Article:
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What’s gone wrong for Tony Gonsolin this season

Will the 2022 All Star find that form this season?

MLB: Los Angeles Dodgers at Texas Rangers Jerome Miron-USA TODAY Sports

Entering the season the Dodgers were expected to have a three-headed monster at the top of their rotation in Clayton Kershaw, Julio Urías and Tony Gonsolin. However, that’s been anything but the case. Kershaw has been fantastic this season pitching to a sparkling 2.55 ERA, but he hasn’t pitched June 27 due to a shoulder injury. Urías has battled injuries throughout the season and he has a brutal 4.98 ERA (4.17 xERA) in his 81 ⅓ innings pitched.

Gonsolin, though, feels like he’s been the biggest disappointment of the group. He didn’t debut until April 26 due to an ankle injury he suffered in spring training, and when he’s pitched he’s been poor. The former All-Star has pitched to a 4.25 ERA (4.84 xERA) and is striking out just 19.7 percent of batters he faces compared to a 9.6 percent walk rate. His drop in performance continuing this deep raises the question of was he lucky last season, has he been unlucky this season or is this just who he is?

Was he lucky last season?

Gonsolin was certainly a lucky starter last season, but even if he pitched to his expected metrics he still would’ve been an elite pitcher. His xERA of 3.12 was nearly a run higher than his actual ERA of 2.14 and his xwOBA of .276 was considerably higher than his wOBA of .238. For reference as to how good those expected metrics are, Spencer Strider, one of if not the favorite for the NL CY Young this year, has an xWOBA of 2.75 and xERA of 3.10. They are of course different pitchers, but Gonsolin last season was effectively Strider this year.

His left on base percentage was a bit high at 83.8 percent and his home-run-to-fly-ball rate of 8.2 percent was slightly low so yes there was a little luck there as well. Although, it was nothing like Trevor Bauer’s left on base percentage of 90.3 percent in his Cy Young season with Cincinnati.

As a result of all those numbers we certainly should’ve expected a step back in Gonsolin’s game but not one of this magnitude.

Is he unlucky this season?

No, not at all, in fact, Gonsolin has actually been rather lucky this season. He has a 4.25 ERA, which is lower than his xERA (4.84), FIP (4.82) and xFIP (5.08). Traditionally, when a player has a bloated ERA compared to the prior season we see their FIP being significantly lower as an indicator that there are better days ahead. Unfortunately, that’s not been the case for Gonsolin as highlighted by the numbers above. On top of those expected metrics he also has a BABIP of .221 which is a number that will likely go up over time which will result in even worse back of the baseball card numbers.

So what’s gone wrong this year?

This is where things are a bit weird for me as there are very few metrics that can explain the drop off in his game. Outside of his four-seam fastball which has seen its spin rate drop 102 RPM, which isn’t a massive difference, his curveball, slider and split-finger are all nearly identical from last year’s numbers. Additionally, his four-seam is moving the most it ever has this season with a 1.8 inch uptick in vertical movement and 2.5 inch bump in horizontal movement. His splitter has also seen a similar increase in movement with his curve and slider not moving much in either direction. His pitch velocity has also not seen a drop that would cause this kind of regression is his numbers.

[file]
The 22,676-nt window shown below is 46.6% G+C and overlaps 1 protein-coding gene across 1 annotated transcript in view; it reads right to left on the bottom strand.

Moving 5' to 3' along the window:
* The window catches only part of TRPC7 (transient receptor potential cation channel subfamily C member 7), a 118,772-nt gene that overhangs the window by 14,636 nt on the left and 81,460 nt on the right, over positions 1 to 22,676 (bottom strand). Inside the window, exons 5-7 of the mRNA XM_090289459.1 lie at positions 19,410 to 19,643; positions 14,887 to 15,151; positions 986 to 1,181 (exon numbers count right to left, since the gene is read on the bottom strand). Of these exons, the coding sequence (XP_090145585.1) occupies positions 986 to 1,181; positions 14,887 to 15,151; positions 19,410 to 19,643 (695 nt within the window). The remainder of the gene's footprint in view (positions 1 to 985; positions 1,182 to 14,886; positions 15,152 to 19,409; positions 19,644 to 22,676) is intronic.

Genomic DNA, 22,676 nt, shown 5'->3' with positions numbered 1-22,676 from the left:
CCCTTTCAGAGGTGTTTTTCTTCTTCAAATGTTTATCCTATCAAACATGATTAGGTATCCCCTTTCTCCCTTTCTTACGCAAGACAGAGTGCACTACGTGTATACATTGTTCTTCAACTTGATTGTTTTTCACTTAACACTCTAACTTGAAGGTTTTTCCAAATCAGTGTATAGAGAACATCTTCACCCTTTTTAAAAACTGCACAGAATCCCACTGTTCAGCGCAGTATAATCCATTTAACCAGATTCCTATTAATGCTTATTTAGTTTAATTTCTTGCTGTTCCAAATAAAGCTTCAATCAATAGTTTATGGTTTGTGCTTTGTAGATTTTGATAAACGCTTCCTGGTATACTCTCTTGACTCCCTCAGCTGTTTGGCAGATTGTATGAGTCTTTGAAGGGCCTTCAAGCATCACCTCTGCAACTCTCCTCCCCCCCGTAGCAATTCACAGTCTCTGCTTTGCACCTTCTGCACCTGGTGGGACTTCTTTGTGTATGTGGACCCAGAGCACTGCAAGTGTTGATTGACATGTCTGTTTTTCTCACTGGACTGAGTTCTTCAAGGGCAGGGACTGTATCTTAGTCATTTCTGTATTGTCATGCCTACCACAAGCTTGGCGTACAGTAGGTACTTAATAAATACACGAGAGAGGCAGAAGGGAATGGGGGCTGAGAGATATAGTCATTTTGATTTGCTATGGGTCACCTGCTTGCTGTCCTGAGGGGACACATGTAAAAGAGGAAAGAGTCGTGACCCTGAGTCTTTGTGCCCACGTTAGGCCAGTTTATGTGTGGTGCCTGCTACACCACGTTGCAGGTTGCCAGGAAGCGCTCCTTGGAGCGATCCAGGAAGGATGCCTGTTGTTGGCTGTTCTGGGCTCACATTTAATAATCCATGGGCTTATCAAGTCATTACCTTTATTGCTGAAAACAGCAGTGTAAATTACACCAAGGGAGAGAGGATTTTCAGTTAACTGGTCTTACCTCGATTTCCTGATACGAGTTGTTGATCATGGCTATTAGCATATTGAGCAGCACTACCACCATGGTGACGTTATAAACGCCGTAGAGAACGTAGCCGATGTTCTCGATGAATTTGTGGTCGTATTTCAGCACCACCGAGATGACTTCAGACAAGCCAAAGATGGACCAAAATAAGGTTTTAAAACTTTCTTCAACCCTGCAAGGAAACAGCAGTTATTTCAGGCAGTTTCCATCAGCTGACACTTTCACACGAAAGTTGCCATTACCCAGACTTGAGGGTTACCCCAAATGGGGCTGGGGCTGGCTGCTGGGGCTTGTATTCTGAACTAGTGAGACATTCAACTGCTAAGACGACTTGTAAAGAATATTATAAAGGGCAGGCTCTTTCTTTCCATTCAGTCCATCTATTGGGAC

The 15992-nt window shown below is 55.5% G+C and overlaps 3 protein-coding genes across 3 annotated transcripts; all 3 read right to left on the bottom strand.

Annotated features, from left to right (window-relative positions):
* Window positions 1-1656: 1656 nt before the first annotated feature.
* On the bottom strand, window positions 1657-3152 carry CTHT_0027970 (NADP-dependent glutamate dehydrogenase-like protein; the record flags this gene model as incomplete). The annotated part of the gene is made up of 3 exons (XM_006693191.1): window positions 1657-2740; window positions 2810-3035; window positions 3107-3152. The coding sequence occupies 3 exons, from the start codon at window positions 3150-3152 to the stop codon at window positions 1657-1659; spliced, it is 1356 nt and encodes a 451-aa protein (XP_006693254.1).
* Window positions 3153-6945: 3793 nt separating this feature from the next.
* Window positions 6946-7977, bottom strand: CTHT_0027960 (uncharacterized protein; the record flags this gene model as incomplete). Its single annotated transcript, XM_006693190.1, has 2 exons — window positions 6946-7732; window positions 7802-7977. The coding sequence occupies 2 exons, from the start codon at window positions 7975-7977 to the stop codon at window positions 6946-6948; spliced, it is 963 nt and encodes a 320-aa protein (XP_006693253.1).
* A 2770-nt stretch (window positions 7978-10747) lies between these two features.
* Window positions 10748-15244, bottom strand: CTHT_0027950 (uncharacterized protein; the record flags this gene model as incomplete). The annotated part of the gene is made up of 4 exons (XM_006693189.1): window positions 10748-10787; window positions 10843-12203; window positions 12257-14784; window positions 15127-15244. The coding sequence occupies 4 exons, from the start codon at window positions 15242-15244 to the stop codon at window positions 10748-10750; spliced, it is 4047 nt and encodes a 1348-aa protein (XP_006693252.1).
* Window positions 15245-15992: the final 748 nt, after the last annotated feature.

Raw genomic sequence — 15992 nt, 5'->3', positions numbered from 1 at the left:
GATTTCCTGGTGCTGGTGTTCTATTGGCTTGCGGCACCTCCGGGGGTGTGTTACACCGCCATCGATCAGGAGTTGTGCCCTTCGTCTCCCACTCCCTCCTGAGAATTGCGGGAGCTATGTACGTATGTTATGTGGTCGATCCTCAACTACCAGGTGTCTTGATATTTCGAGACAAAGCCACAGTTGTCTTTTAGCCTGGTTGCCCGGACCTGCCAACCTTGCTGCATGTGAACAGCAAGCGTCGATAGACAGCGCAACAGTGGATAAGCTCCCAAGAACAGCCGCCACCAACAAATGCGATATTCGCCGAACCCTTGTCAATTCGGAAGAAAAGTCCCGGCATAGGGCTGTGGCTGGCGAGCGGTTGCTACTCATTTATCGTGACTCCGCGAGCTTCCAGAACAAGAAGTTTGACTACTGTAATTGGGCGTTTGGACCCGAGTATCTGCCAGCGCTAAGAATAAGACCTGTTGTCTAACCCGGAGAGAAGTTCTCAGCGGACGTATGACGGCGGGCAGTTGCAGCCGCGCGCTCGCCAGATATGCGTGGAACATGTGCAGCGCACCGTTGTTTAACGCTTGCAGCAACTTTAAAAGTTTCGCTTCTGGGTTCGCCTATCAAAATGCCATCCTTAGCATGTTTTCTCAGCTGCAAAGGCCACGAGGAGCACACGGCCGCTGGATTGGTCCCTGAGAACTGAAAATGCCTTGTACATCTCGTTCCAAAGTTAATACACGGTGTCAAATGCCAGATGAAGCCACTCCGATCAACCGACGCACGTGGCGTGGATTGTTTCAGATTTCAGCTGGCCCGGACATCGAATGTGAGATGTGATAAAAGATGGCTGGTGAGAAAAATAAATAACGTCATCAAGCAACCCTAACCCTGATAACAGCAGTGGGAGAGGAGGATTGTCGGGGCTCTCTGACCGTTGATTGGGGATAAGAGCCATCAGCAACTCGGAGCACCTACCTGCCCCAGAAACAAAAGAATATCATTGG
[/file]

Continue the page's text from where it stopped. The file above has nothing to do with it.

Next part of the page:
His quality of contact numbers have seen a slight change but not enough to make me overly concerned. His average exit velocity is up only 0.1 MPH from last season, his pop up percentage has gone up 2.4 percent which should help his metrics and his fly ball rate has gone up just 2.2 percent. Yes his ground ball rate has gone down four percent, but it’s largely offset by his increase in pop ups induced. Additionally, his weak-contact percentage is 4.6 percent, a 1.2 percent increase from last 2022 and his solid contact percentage is 4.6 percent which is lower than last year’s number.

The only quality of contact metrics that would indicate regression this season is his barrel and hard hit rates. His barrel rate is at 8.9 percent, a 3.3 percent jump and his hard-hit rate has increased from 35 to 38.8 percent which explains his xwOBAcon (xwOBA on contact only) going from .327 to .376.

With all that considered though there are three numbers to me that explain his fall off in 2023:

  • Over the last three seasons his whiff percentage has gone from 29.7, to 26.9 and all the way down to 21 percent this season.
  • His chase contact rate in 2021 it was 46.2 percent, and in 2022 it was 51.3 percent. This year, it’s 63.8 percent, a number that’s 5.7 percent higher than league average.

Gonsolin’s zone contact rate last season was 81.6 percent, this year it’s 86.7. So essentially, Gonsolin is missing fewer bats in 2023 which is an indicator that his stuff isn’t nearly as good this year.

Is there hope?

For this season, not really. There isn’t a single metric that indicates Gonsolin is going to improve this season, and if anything we should expect him to get worse over time. Now, is it possible the former All-Star is battling through an injury and will improve next season? Of course. There’s definitely a chance that Gonsolin gets back to his 2022 form next season, but we shouldn’t expect it.